This Is How You Get Your Fans Engaged – Nonprofit Success Story
I coached the fundraising staff at Children of the Nations for part of 2012 and 2013, and I am so excited about the creative ideas they have had to engage their fans and child sponsors. I asked Cassia Burke of Children of the Nations to share how they came up with a recent campaign that I think you might just want to “borrow” and customize in your own way. ~Kivi
Guest Post by Cassia Burke of Children of the Nations
Last fall my organization, Children of the Nations, had the privilege of working with Kivi as one of her coaching clients. One of the things she encouraged us to do for our fall campaign was integrate “engagement” asks along with our financial asks—asking partners to DO something as well as giving.
We settled on a pretty simple, easy activity. Leave a comment on a Facebook post encouraging the children we serve in Africa and the Caribbean to stay in school. The response was overwhelming, and Kivi blogged about it last year.
This summer, we wanted to take it to the next level.
We planned our first-ever child sponsorship campaign from our headquarters office (until now, most of our sponsorship efforts were focused around events and personal relationships) for the months of July and August. And since we were doing so many brand new things anyway, I decided to throw in a ridiculous engagement ask while I was at it.
Each time a new sponsor signed up, they received an email from me. The email thanked them for sponsoring, and informed them what number they were to sponsor in our campaign (I kept a Google spreadsheet of the new sponsors and assigned each a number, which I merged through MailChimp).
Then, I asked them to share their story. I gave them two options. 1) Write a sentence or two (or four or forty) explaining why you chose to sponsor or 2) Take a photo of yourself with your number, to encourage others to sponsor. I made several suggestions for how they could do this creatively, and encouraged them to do something wacky and out-of-the-ordinary.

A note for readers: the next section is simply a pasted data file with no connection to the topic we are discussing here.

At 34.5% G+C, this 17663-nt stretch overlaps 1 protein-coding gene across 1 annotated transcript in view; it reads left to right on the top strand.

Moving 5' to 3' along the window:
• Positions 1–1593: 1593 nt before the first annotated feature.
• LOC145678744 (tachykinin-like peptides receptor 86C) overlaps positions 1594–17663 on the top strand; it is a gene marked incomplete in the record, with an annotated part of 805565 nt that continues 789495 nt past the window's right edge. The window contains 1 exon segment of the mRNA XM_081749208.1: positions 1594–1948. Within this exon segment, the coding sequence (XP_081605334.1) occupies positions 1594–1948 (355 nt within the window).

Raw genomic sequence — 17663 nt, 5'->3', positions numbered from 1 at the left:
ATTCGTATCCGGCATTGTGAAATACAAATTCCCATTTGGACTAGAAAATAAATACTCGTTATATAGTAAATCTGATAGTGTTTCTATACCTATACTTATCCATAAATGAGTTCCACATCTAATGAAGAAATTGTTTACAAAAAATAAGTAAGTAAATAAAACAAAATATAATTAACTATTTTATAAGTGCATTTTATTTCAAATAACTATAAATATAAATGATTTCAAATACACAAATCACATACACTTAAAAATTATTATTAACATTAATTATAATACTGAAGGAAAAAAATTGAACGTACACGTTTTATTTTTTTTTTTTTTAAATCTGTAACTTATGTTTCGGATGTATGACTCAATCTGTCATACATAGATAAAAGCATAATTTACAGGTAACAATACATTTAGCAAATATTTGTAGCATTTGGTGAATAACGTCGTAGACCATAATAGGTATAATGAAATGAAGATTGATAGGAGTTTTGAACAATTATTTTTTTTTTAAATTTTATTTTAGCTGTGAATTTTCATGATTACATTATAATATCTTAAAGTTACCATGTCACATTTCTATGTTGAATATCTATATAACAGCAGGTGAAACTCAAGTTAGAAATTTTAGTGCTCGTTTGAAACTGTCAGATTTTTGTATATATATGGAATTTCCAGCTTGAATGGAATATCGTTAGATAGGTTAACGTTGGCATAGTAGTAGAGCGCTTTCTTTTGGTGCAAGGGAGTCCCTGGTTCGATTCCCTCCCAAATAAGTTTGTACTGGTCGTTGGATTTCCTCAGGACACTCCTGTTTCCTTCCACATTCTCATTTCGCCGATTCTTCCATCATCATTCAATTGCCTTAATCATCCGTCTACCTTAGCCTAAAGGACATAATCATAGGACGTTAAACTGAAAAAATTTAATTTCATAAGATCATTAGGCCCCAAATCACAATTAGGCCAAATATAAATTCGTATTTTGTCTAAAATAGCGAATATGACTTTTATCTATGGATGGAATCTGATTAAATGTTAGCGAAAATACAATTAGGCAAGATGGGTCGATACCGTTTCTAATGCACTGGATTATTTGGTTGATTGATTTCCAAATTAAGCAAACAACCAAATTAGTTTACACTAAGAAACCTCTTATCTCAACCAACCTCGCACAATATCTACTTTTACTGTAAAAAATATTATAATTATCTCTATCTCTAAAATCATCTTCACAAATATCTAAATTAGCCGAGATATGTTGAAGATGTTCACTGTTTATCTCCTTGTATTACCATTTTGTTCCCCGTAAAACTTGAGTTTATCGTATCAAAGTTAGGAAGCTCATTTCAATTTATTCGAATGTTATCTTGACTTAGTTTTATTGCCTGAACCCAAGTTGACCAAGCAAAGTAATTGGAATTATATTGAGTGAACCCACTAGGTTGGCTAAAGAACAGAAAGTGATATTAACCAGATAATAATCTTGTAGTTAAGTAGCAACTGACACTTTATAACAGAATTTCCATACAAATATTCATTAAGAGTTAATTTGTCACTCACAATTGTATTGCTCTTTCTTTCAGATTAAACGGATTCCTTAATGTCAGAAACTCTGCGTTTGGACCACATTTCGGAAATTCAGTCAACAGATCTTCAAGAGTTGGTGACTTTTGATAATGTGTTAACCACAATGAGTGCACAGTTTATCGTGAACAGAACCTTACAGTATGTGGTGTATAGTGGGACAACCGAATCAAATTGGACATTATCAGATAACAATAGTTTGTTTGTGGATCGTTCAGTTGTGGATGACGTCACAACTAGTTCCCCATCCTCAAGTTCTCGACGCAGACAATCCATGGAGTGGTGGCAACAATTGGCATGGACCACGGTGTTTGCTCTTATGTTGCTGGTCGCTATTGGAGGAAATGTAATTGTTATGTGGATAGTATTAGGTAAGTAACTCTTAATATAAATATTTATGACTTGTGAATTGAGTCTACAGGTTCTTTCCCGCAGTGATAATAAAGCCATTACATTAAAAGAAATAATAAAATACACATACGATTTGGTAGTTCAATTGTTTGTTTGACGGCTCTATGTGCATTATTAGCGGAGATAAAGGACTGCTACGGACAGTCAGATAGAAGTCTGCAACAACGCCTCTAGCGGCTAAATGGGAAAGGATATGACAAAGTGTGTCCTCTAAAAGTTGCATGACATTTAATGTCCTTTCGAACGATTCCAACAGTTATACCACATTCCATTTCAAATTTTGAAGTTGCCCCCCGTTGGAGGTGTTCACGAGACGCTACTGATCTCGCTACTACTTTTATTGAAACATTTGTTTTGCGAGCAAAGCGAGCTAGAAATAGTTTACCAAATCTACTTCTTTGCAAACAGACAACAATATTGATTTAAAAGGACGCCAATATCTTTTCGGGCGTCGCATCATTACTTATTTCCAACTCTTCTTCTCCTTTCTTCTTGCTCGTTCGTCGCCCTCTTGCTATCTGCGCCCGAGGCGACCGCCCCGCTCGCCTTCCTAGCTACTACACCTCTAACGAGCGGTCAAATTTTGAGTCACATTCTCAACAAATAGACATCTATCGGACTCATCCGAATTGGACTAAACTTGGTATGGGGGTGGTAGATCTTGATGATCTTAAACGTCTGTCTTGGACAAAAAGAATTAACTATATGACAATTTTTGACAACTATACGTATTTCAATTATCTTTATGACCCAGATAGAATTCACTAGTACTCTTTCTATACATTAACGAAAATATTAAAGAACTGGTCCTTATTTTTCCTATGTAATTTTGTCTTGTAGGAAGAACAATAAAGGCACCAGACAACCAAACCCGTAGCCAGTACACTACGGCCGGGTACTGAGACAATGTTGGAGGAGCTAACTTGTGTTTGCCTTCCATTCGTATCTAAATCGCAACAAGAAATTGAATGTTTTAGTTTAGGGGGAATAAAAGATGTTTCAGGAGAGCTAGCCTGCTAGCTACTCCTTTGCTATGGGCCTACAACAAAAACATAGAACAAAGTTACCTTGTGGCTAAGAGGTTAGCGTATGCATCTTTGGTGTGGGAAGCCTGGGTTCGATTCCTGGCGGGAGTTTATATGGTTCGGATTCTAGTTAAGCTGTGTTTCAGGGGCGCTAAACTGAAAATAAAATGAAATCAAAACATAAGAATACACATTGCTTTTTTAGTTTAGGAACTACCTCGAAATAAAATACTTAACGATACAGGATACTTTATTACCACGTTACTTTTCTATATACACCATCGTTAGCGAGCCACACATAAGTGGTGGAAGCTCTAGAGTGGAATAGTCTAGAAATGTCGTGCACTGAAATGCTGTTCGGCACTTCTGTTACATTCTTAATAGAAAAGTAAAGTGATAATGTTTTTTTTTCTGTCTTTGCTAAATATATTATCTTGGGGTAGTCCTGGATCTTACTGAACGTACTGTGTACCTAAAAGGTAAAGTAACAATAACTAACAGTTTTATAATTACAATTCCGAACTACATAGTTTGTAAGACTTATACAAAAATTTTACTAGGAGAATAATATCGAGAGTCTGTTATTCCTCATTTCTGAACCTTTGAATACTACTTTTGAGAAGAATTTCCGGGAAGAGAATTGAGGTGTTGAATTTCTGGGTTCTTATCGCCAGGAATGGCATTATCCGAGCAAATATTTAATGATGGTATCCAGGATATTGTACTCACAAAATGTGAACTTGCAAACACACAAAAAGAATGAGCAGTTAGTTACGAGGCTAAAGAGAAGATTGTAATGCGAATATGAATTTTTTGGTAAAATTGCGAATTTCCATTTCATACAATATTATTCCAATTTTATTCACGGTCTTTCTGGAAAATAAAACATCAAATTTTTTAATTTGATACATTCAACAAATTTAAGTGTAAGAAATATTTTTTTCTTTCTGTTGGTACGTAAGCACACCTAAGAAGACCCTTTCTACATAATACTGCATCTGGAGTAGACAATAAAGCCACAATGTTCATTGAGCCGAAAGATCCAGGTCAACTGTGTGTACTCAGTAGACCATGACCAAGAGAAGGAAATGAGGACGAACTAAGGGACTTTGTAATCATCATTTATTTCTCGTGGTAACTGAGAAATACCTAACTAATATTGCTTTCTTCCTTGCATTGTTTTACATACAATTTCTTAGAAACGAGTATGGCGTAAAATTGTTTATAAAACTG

In case they needed proof that I was serious about the photo (or needed ideas), I convinced my husband to sponsor yet another child with me and to be the first to take a wacky photo. I included our photo in the email. He is a great sport, and I think he makes a rather fine “2.”
In retrospect, I think I had several goals when I crafted this ask:
1) Make the whole campaign feel like a movement that people could join. Kivi taught us that millennials most commonly use the word “community” to describe their relationship with nonprofits. So I wanted to create a sense of community.
2) Get new sponsors to take that next step of engagement right away, and become advocates. By sharing their story and taking a photo, they would be immediately advocating for others to become sponsors.
3) Work on that sixth R in Kivi’s Six R’s of Relevant Messaging—refreshing. “Authentic” and “surprising” have not been our fortés in communications in the past. Plus, it was summer and I wanted to have some fun.
I also had a lot of fears — the primary one being that no one would actually take a picture with their number and I would be the sole wierdo trying to bend myself into a twelve to promote sponsorship.
Luckily, I was wrong. To my surprise and relief, over the course of the campaign ten of the 286 new sponsors sent back photos, most of which surpassed my photo on the creativity scale, and each with at least a paragraph explaining why they sponsored. Seven more replied with their stories. Several others replied to my email with questions about sponsorship or about how they could get more involved. We posted all the photos and shortened testimonies on our Facebook as they came in as a way to celebrate the new sponsors and rally others to help meet our goal.
The most exciting reply I got was from a woman who had heard about Children of the Nations for the first time and decided to sponsor because her friend shared one of our campaign Facebook posts.
At the end of the whole campaign we brought in 286 new sponsors, compared to 217 in July and August of 2012. Our last email was a big thank-you with a link to a blog post with many of the new sponsors’ photos and testimonies.
I’d say it was a success. It was, at the very least, fun—for both me and our partners.
Cassia Burke is a staff writer with Children of the Nations. She feels very privileged to be a small part of this organization’s incredible mission by doing what she loves best—writing and constantly learning new things.